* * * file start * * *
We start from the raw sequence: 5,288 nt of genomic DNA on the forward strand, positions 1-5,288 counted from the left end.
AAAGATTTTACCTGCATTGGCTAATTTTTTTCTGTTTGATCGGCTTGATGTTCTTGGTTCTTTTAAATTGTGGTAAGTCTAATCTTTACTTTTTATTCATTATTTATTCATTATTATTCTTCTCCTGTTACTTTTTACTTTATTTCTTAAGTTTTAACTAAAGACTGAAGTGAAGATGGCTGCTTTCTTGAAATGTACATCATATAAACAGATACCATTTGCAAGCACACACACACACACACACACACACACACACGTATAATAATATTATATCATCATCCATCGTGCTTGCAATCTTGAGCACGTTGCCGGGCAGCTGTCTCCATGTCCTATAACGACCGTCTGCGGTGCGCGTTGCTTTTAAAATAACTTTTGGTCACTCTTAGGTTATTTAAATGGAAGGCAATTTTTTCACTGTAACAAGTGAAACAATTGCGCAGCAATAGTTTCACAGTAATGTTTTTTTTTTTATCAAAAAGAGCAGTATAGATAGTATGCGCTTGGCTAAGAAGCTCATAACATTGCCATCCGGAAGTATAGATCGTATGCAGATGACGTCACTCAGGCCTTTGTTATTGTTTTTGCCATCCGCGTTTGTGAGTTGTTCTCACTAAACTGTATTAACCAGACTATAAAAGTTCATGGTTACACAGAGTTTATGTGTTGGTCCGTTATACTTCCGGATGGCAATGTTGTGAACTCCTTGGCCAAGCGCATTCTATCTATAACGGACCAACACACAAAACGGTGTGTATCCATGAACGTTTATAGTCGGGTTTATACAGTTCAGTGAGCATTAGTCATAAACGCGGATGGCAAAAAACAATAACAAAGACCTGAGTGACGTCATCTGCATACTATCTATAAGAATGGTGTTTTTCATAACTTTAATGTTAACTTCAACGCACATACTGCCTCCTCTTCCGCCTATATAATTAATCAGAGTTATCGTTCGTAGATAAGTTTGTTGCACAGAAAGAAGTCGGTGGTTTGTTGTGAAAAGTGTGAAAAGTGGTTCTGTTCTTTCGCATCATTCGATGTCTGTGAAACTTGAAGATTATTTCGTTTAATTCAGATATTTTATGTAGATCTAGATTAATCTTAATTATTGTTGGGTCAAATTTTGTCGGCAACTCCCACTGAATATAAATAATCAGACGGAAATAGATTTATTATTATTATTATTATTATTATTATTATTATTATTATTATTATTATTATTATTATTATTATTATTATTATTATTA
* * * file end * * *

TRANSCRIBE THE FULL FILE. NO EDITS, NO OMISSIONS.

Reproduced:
We start from the raw sequence: 5,288 nt of genomic DNA on the forward strand, positions 1-5,288 counted from the left end.
AAAGATTTTACCTGCATTGGCTAATTTTTTTCTGTTTGATCGGCTTGATGTTCTTGGTTCTTTTAAATTGTGGTAAGTCTAATCTTTACTTTTTATTCATTATTTATTCATTATTATTCTTCTCCTGTTACTTTTTACTTTATTTCTTAAGTTTTAACTAAAGACTGAAGTGAAGATGGCTGCTTTCTTGAAATGTACATCATATAAACAGATACCATTTGCAAGCACACACACACACACACACACACACACACACGTATAATAATATTATATCATCATCCATCGTGCTTGCAATCTTGAGCACGTTGCCGGGCAGCTGTCTCCATGTCCTATAACGACCGTCTGCGGTGCGCGTTGCTTTTAAAATAACTTTTGGTCACTCTTAGGTTATTTAAATGGAAGGCAATTTTTTCACTGTAACAAGTGAAACAATTGCGCAGCAATAGTTTCACAGTAATGTTTTTTTTTTTATCAAAAAGAGCAGTATAGATAGTATGCGCTTGGCTAAGAAGCTCATAACATTGCCATCCGGAAGTATAGATCGTATGCAGATGACGTCACTCAGGCCTTTGTTATTGTTTTTGCCATCCGCGTTTGTGAGTTGTTCTCACTAAACTGTATTAACCAGACTATAAAAGTTCATGGTTACACAGAGTTTATGTGTTGGTCCGTTATACTTCCGGATGGCAATGTTGTGAACTCCTTGGCCAAGCGCATTCTATCTATAACGGACCAACACACAAAACGGTGTGTATCCATGAACGTTTATAGTCGGGTTTATACAGTTCAGTGAGCATTAGTCATAAACGCGGATGGCAAAAAACAATAACAAAGACCTGAGTGACGTCATCTGCATACTATCTATAAGAATGGTGTTTTTCATAACTTTAATGTTAACTTCAACGCACATACTGCCTCCTCTTCCGCCTATATAATTAATCAGAGTTATCGTTCGTAGATAAGTTTGTTGCACAGAAAGAAGTCGGTGGTTTGTTGTGAAAAGTGTGAAAAGTGGTTCTGTTCTTTCGCATCATTCGATGTCTGTGAAACTTGAAGATTATTTCGTTTAATTCAGATATTTTATGTAGATCTAGATTAATCTTAATTATTGTTGGGTCAAATTTTGTCGGCAACTCCCACTGAATATAAATAATCAGACGGAAATAGATTTATTATTATTATTATTATTATTATTATTATTATTATTATTATTATTATTATTATTATTATTATTATTATTATTATTA